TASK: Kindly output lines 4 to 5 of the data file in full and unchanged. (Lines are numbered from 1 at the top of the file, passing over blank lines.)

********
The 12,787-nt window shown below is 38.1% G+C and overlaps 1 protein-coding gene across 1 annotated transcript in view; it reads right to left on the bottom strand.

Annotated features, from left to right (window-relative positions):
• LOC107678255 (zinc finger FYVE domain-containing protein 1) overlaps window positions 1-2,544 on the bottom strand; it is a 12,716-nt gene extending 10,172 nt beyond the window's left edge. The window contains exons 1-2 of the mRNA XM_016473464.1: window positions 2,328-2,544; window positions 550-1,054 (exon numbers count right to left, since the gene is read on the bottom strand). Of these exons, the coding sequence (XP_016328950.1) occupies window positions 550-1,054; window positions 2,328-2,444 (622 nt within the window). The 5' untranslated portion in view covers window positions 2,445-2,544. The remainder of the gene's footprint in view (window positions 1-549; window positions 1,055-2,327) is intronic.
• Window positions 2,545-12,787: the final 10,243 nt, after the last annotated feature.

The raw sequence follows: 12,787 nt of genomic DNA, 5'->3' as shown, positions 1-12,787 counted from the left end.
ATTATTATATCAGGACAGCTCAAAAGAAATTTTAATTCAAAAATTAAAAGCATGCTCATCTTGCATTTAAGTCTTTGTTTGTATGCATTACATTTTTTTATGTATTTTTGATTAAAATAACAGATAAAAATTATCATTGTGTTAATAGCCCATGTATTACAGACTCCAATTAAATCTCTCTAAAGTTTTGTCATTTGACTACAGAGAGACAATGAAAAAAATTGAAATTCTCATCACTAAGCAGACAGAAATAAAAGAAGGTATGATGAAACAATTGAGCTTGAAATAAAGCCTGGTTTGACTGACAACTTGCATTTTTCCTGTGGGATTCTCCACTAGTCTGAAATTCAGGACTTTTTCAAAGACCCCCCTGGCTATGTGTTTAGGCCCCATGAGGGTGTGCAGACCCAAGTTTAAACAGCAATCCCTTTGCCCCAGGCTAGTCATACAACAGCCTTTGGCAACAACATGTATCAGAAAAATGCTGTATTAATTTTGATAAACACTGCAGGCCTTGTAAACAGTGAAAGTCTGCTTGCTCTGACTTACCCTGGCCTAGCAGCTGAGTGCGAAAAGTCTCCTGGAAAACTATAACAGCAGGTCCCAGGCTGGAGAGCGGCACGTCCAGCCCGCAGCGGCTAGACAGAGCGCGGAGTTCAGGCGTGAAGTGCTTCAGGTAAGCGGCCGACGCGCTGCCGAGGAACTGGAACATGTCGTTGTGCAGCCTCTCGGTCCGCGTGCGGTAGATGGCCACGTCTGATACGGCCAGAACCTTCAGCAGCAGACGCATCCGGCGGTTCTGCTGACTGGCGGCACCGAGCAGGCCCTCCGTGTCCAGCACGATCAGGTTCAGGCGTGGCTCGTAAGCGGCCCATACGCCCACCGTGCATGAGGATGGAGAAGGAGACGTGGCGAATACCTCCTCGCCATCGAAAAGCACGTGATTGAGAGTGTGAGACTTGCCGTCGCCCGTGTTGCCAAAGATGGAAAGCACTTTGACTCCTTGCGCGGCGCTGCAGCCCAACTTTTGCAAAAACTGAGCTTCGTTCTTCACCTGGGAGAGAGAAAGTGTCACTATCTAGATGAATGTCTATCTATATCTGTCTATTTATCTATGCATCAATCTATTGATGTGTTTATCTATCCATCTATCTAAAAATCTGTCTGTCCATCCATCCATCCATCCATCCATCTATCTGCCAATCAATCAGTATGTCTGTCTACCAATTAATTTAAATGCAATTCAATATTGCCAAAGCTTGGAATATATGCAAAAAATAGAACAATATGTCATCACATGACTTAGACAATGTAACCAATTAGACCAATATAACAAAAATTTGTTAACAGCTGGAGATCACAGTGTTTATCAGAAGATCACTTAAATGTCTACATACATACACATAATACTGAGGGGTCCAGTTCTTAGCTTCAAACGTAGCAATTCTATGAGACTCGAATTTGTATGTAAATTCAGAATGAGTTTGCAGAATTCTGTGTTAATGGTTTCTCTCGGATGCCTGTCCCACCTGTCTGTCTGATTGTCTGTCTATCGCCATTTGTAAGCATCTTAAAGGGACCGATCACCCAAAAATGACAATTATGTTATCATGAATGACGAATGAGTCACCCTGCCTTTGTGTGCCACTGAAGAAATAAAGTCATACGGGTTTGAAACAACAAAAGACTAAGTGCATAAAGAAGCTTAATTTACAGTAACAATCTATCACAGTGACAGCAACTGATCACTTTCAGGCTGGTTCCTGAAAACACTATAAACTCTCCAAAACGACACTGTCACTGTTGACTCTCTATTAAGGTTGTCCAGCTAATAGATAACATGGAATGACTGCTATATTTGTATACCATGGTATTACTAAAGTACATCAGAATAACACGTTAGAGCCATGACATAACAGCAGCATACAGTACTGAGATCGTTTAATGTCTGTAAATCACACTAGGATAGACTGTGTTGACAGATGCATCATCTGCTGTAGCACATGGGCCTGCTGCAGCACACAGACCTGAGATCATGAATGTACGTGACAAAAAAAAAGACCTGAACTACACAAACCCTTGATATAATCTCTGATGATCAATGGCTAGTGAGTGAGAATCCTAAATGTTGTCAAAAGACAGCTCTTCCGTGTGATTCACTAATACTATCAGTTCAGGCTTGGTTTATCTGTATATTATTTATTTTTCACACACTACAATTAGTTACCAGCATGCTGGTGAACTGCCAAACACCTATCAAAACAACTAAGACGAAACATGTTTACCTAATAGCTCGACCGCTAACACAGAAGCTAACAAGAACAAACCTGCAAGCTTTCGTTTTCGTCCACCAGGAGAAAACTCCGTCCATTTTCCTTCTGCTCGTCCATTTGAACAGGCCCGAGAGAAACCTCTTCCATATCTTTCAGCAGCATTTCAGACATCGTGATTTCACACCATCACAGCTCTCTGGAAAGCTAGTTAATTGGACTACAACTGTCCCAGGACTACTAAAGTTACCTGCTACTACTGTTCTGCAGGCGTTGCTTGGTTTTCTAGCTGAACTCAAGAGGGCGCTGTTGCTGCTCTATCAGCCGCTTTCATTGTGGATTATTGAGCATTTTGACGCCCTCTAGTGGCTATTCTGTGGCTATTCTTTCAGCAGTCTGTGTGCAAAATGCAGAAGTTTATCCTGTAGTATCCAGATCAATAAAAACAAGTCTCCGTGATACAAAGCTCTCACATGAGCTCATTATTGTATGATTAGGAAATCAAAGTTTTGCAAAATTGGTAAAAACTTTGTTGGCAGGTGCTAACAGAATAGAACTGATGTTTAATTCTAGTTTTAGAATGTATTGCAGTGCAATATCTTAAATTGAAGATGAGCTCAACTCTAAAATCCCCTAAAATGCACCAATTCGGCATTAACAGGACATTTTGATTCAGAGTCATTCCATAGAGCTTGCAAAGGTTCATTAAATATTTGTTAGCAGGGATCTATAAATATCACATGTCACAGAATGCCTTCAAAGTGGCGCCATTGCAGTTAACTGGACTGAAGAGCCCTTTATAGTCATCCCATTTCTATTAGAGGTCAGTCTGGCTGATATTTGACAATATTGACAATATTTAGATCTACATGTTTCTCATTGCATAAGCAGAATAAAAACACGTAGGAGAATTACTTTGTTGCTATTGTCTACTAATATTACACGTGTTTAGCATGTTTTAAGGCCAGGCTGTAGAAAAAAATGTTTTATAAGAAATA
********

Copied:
• Window positions 2,545-12,787: the final 10,243 nt, after the last annotated feature.

The raw sequence follows: 12,787 nt of genomic DNA, 5'->3' as shown, positions 1-12,787 counted from the left end.